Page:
Trigger warning: Mentions of suicidal thinking, mental health issues
Life is precious isn’t it?
That’s what we’re told, meant to believe and feel, but what if you don’t?
What if your reality is that you don’t really even feel alive? more like you exist and struggle through each minute of each day.
You feel so worthless, so helpless and so desperate that you don’t want to live. You find no reason to wake up in the morning other than you feel it is a duty to the people around you.
There was a moment in my life where I felt this deeply. I was depressed, in the throws of an eating disorder and in a job that made me very unhappy. I was functioning but didn’t feel alive.
I had a very vivid image of how I would kill myself, it seemed like the only way I could escape pain and unburden myself from everyone.
I thought of it so often it almost became a comfort, the thing I could escape to when all around me reality felt too hard.
Deep shame flooded me when I thought of it sometimes, how people would judge me when ‘life is so precious’. Yet I couldn’t stop that image from appearing, it was my secret.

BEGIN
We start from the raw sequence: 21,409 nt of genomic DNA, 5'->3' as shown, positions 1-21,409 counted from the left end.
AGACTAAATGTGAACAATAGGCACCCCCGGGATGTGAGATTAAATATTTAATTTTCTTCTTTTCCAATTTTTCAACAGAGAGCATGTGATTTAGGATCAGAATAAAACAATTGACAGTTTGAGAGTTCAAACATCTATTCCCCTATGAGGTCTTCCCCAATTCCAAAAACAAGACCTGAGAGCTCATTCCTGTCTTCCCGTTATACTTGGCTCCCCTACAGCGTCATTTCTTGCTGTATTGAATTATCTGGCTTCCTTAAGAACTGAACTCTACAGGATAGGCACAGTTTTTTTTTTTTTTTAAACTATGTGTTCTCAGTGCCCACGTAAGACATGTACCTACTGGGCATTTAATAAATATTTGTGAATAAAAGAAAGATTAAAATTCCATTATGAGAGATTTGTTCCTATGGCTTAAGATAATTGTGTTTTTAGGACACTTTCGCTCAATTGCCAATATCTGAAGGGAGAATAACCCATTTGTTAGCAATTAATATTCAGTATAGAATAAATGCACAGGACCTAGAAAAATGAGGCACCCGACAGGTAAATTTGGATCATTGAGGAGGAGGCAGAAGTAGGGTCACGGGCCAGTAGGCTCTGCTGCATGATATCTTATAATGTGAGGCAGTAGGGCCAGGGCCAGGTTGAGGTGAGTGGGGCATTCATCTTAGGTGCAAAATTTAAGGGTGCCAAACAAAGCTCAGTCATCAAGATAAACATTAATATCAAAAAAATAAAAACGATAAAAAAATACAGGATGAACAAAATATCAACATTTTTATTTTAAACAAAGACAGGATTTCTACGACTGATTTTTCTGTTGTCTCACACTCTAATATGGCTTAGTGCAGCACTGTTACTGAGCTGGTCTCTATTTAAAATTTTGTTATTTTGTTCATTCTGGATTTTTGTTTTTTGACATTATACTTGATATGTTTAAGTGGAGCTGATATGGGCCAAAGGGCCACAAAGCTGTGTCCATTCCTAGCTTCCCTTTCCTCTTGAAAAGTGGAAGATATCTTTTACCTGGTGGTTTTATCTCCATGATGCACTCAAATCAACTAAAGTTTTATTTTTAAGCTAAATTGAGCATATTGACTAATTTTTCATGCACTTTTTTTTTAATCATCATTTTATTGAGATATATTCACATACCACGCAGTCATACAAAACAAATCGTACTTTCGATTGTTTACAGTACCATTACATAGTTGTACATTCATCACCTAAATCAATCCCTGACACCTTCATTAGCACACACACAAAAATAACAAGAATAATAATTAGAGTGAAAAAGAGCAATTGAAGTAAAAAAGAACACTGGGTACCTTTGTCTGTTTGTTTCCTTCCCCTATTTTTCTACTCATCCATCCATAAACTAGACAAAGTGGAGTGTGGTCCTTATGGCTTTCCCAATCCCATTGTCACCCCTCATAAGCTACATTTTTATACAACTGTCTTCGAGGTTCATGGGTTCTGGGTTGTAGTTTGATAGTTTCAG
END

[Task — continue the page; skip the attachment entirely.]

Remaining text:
I sought counselling because I knew I wasn’t well and somehow I managed to tell my counsellor about the images I had in my head, the thoughts that enveloped me all day.
She was very kind, understanding and didn’t judge me. She informed my doctor which was absolutely terrifying as then it was ‘real’ but I’m glad she did.
She did not tell me life was precious, she listened, encouraged and supported me through the darkest time in my life. I began to separate myself from the overwhelming thoughts and images. I got slowly well again.
It would be a lie to say that I never feel suicidal, life is complicated and messy but feels worth it.
I am lucky to have love all around me, I feel it acutely, it wraps itself around me and I feel alive.
Today is Mental Health Day. I’m sharing my story because it may help. Don’t suffer in silence. There is light to be found on the darkest of days, I promise.
Recently I read Matt Haig’s book ‘Reasons to Stay Alive’ and I’ve never seen suicide or mental health written about in such an honest, helpful and non judgemental way.